by Andy Schmookler
Remember when the Republican Party was the “law and order” party? Yet now, we have the spectacle of the two leading contenders for the Republican 2016 presidential nomination, on the very same day, speaking out in support of committing crimes.
That’s not how they put it, of course. But when Donald Trump says of the Black Lives Matter protester who was knocked to the ground and kicked and beaten at a Trump rally that "maybe he should have been roughed up” because his conduct was “disgusting,” that's what it means. Because, according to the law, we citizens do not have the right to assault our fellow citizens just because we are disgusted by their behavior. We can summon the law to remove someone who is disturbing the peace, but the conduct that Trump is defending constituted the crime of assault.
And then there’s the other Republican front-runner, Ben Carson. In an interview on ABC, when asked if he supports Donald Trump’s recommendation that the United States resume "waterboarding" (aka, torture), Carson “wouldn't rule out torturing terrorism suspects.” Carson regards ruling out torture as nothing more than “political correctness.” But it is not political correctness, it is the law. The practices Carson speaks of as serious options to consider are, in fact, clear violations both of federal statute and of international treaty obligations agreed to by the United States.
Law and order is not what you get when the government deliberately violates the law, or when a partisan aspiring to power condones a criminal attack against a fellow citizen. Back before the middle of the twentieth century, the world got to see what resulted when bullies hostile to real democracy beat and intimidate their opponents, and when a regime pursues its goals without regard to its legal and international obligations.
Law and order is a high value to true conservatives. But there’s nothing truly conservative about today’s Republican Party.
And one hardly needs any memory at all to recall the Republican Party’s traditional claim to be the party of “limited government.” It’s a refrain we hear still, especially when the “Don’t Tread on Me” Tea Partiers say what they stand for.
The Republicans still claim to want limited government when it comes to protecting the public good from the depredations of giant economic powers. But no one who advocates having the executive power of the United States violating the limitations placed upon it, with regard to torture, by law and treaty can be said to have any genuine belief in limited government.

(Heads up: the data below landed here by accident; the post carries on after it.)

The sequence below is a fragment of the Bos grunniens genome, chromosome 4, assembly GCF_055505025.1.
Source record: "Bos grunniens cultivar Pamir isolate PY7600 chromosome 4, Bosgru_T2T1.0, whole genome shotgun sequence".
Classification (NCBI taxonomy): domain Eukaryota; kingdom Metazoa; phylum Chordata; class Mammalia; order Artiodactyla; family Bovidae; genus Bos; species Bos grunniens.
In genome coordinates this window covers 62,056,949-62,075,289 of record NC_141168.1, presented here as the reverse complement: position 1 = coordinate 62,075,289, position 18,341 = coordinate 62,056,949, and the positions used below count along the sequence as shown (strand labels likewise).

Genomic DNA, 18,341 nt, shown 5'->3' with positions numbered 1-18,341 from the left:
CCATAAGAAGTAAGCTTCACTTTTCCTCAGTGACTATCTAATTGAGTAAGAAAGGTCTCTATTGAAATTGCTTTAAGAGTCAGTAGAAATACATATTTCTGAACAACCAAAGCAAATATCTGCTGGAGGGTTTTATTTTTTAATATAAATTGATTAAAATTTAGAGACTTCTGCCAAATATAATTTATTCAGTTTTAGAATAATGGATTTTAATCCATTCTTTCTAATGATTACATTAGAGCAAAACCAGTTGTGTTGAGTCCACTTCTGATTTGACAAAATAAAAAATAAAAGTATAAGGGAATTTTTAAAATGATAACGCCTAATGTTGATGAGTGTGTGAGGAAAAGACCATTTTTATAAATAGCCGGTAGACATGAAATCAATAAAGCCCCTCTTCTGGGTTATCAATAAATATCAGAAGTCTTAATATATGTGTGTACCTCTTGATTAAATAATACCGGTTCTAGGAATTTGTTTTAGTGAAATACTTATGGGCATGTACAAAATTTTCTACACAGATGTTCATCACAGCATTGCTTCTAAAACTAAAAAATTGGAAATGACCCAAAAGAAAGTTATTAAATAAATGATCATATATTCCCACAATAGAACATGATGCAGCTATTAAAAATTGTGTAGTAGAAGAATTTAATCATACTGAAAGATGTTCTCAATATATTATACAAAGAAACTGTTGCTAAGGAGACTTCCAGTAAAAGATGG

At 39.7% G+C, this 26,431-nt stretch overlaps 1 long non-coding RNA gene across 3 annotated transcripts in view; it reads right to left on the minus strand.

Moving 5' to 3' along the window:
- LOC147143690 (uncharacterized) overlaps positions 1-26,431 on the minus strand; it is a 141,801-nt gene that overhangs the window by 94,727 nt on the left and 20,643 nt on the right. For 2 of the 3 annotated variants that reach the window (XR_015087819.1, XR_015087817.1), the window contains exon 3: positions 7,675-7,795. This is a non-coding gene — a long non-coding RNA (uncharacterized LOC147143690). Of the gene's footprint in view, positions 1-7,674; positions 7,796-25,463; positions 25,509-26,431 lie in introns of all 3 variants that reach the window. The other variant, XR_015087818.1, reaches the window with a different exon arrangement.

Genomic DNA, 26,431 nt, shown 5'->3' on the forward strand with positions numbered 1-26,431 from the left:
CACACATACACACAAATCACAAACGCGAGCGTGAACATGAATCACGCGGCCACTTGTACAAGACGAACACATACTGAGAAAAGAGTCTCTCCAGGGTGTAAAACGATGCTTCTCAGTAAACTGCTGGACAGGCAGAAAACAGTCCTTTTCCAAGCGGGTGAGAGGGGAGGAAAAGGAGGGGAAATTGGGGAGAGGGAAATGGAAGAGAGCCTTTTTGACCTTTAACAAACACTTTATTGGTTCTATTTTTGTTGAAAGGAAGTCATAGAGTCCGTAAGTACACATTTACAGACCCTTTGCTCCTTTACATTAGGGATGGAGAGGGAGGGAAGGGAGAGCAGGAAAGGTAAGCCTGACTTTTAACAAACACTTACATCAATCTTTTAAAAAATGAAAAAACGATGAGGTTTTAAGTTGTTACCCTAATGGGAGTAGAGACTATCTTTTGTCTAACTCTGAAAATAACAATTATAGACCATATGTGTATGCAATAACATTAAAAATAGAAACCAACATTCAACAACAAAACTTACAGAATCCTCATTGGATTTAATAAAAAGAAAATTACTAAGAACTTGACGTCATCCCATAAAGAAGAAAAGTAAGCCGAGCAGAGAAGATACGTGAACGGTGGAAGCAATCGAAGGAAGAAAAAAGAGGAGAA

Our founders would not have spent so much time in the Bill of Rights protecting citizens from abuses of the power of the United States government if this weren't absolutely essential. A whole catalog of such rights – such as the right against self-incrimination, the right to be secure against unreasonable searches, the right to due process – lies at the heart of the “limited government” the founders sought to create.
And here are the two men leading in the race to become the nominee of the supposed "party of limited government" arguing that threats to our security are so profound right now that government should be unshackled as it seeks to defeat the enemy. This, despite the considerable evidence that torture, in addition to being illegal and immoral, does not even increase our security.
Republicans like Trump and Carson would apparently move us back toward the very type of regime that gave European history its dungeons and star chambers—a darkness from which our founders sought to help Americans escape.
I can just picture what true conservatives – William Howard Taft, Dwight D. Eisenhower, Barry Goldwater, Ronald Reagan – would have thought about such a party of lawlessness and unchecked power.